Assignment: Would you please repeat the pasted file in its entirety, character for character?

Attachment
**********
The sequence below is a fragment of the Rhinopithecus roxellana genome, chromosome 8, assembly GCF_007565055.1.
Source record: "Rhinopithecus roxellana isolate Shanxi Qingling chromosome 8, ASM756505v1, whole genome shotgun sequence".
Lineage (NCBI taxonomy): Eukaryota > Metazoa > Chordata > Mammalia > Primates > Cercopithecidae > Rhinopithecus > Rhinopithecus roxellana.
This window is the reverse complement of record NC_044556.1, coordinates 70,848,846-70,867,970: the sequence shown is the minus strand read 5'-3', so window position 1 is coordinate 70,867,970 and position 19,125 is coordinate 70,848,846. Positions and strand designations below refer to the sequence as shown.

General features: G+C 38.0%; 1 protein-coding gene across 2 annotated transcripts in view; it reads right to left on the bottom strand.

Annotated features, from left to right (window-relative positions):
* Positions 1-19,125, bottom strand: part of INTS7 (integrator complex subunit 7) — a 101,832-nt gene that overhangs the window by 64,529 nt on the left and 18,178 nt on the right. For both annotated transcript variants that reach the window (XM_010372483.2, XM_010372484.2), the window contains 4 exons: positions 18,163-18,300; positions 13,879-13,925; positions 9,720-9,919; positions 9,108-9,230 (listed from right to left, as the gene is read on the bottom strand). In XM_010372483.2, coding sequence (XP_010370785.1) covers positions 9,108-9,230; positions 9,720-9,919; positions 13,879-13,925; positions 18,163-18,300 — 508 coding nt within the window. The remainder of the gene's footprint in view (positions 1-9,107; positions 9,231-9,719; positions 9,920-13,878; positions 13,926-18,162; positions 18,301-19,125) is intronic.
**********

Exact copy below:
The sequence below is a fragment of the Rhinopithecus roxellana genome, chromosome 8, assembly GCF_007565055.1.
Source record: "Rhinopithecus roxellana isolate Shanxi Qingling chromosome 8, ASM756505v1, whole genome shotgun sequence".
Lineage (NCBI taxonomy): Eukaryota > Metazoa > Chordata > Mammalia > Primates > Cercopithecidae > Rhinopithecus > Rhinopithecus roxellana.
This window is the reverse complement of record NC_044556.1, coordinates 70,848,846-70,867,970: the sequence shown is the minus strand read 5'-3', so window position 1 is coordinate 70,867,970 and position 19,125 is coordinate 70,848,846. Positions and strand designations below refer to the sequence as shown.

General features: G+C 38.0%; 1 protein-coding gene across 2 annotated transcripts in view; it reads right to left on the bottom strand.

Annotated features, from left to right (window-relative positions):
* Positions 1-19,125, bottom strand: part of INTS7 (integrator complex subunit 7) — a 101,832-nt gene that overhangs the window by 64,529 nt on the left and 18,178 nt on the right. For both annotated transcript variants that reach the window (XM_010372483.2, XM_010372484.2), the window contains 4 exons: positions 18,163-18,300; positions 13,879-13,925; positions 9,720-9,919; positions 9,108-9,230 (listed from right to left, as the gene is read on the bottom strand). In XM_010372483.2, coding sequence (XP_010370785.1) covers positions 9,108-9,230; positions 9,720-9,919; positions 13,879-13,925; positions 18,163-18,300 — 508 coding nt within the window. The remainder of the gene's footprint in view (positions 1-9,107; positions 9,231-9,719; positions 9,920-13,878; positions 13,926-18,162; positions 18,301-19,125) is intronic.